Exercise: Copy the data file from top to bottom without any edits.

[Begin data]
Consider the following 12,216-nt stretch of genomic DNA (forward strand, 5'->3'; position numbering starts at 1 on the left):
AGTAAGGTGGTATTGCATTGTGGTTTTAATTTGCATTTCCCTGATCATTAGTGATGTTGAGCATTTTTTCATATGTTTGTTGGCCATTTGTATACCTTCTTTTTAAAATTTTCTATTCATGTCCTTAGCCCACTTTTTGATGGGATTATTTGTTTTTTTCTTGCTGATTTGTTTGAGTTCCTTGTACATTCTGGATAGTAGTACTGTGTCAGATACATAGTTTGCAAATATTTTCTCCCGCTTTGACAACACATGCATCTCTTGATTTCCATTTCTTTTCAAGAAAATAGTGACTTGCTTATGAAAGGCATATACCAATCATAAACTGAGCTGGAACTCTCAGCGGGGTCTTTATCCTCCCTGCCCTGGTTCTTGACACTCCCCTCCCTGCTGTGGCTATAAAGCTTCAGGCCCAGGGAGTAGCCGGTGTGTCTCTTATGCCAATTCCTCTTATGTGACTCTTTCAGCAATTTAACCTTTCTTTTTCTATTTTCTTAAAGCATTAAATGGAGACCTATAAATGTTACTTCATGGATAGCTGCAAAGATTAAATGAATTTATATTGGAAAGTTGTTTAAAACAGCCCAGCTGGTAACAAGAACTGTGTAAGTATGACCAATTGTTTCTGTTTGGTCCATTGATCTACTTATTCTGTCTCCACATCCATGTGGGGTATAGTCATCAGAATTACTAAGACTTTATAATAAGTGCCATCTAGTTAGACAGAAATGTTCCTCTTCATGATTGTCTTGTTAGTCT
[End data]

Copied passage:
Consider the following 12,216-nt stretch of genomic DNA (forward strand, 5'->3'; position numbering starts at 1 on the left):
AGTAAGGTGGTATTGCATTGTGGTTTTAATTTGCATTTCCCTGATCATTAGTGATGTTGAGCATTTTTTCATATGTTTGTTGGCCATTTGTATACCTTCTTTTTAAAATTTTCTATTCATGTCCTTAGCCCACTTTTTGATGGGATTATTTGTTTTTTTCTTGCTGATTTGTTTGAGTTCCTTGTACATTCTGGATAGTAGTACTGTGTCAGATACATAGTTTGCAAATATTTTCTCCCGCTTTGACAACACATGCATCTCTTGATTTCCATTTCTTTTCAAGAAAATAGTGACTTGCTTATGAAAGGCATATACCAATCATAAACTGAGCTGGAACTCTCAGCGGGGTCTTTATCCTCCCTGCCCTGGTTCTTGACACTCCCCTCCCTGCTGTGGCTATAAAGCTTCAGGCCCAGGGAGTAGCCGGTGTGTCTCTTATGCCAATTCCTCTTATGTGACTCTTTCAGCAATTTAACCTTTCTTTTTCTATTTTCTTAAAGCATTAAATGGAGACCTATAAATGTTACTTCATGGATAGCTGCAAAGATTAAATGAATTTATATTGGAAAGTTGTTTAAAACAGCCCAGCTGGTAACAAGAACTGTGTAAGTATGACCAATTGTTTCTGTTTGGTCCATTGATCTACTTATTCTGTCTCCACATCCATGTGGGGTATAGTCATCAGAATTACTAAGACTTTATAATAAGTGCCATCTAGTTAGACAGAAATGTTCCTCTTCATGATTGTCTTGTTAGTCT